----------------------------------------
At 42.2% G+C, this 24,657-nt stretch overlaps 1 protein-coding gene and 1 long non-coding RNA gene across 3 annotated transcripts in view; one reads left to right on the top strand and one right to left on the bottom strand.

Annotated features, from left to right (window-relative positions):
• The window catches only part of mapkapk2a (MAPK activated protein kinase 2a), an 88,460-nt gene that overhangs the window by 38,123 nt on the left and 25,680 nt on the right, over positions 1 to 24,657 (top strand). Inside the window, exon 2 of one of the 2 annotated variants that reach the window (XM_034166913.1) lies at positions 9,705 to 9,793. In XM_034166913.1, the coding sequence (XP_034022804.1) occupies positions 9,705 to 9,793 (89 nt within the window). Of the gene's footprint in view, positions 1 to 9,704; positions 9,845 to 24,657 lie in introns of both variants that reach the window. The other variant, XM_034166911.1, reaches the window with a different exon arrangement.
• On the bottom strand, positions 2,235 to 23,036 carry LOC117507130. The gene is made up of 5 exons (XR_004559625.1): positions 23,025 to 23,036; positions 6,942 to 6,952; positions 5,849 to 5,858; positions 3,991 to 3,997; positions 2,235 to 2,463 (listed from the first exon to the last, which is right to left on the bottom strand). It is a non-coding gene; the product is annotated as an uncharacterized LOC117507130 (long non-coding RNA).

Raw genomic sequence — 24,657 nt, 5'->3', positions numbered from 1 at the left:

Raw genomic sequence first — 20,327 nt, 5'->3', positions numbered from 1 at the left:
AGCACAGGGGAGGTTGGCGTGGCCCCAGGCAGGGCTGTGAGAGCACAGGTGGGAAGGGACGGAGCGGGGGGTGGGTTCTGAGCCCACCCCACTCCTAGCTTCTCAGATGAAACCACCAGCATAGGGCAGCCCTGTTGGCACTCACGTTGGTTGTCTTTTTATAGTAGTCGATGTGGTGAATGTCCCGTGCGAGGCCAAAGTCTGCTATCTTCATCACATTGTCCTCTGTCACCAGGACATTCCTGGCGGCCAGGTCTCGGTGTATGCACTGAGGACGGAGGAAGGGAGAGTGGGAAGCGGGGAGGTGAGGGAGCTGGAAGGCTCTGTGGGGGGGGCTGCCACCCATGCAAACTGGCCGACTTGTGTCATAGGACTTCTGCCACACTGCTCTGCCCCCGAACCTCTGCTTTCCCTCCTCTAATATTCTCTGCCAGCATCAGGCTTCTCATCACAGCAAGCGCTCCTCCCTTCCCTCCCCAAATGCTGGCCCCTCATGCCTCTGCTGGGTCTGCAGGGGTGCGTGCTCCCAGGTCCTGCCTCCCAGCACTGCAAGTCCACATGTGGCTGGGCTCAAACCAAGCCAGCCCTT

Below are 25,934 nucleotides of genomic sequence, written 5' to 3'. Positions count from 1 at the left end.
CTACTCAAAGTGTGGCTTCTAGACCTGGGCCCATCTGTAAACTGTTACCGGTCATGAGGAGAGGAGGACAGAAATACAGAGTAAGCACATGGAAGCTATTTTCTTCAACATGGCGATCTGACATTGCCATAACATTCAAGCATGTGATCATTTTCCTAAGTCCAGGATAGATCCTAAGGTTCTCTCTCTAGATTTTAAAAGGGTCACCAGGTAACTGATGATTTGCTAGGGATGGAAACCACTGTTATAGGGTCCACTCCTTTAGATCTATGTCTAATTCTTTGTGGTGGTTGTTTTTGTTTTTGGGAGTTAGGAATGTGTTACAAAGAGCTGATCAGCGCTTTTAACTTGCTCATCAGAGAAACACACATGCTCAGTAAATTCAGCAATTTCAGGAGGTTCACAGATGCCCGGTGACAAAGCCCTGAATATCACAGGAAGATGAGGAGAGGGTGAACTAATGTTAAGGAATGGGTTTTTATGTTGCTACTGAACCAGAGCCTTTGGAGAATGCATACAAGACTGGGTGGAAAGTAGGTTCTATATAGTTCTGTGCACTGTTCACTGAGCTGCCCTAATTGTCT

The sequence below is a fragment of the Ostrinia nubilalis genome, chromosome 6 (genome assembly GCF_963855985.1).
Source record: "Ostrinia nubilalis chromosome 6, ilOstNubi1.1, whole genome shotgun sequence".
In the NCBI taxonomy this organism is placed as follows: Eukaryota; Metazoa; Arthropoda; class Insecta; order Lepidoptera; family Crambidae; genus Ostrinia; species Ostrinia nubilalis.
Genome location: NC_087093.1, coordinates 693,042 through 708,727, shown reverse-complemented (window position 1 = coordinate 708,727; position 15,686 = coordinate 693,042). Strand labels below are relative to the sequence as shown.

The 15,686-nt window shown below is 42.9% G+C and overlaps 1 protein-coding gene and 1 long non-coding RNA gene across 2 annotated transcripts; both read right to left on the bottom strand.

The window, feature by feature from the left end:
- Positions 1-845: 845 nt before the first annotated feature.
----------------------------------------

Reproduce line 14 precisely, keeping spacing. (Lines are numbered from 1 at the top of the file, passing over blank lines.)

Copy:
The 15,686-nt window shown below is 42.9% G+C and overlaps 1 protein-coding gene and 1 long non-coding RNA gene across 2 annotated transcripts; both read right to left on the bottom strand.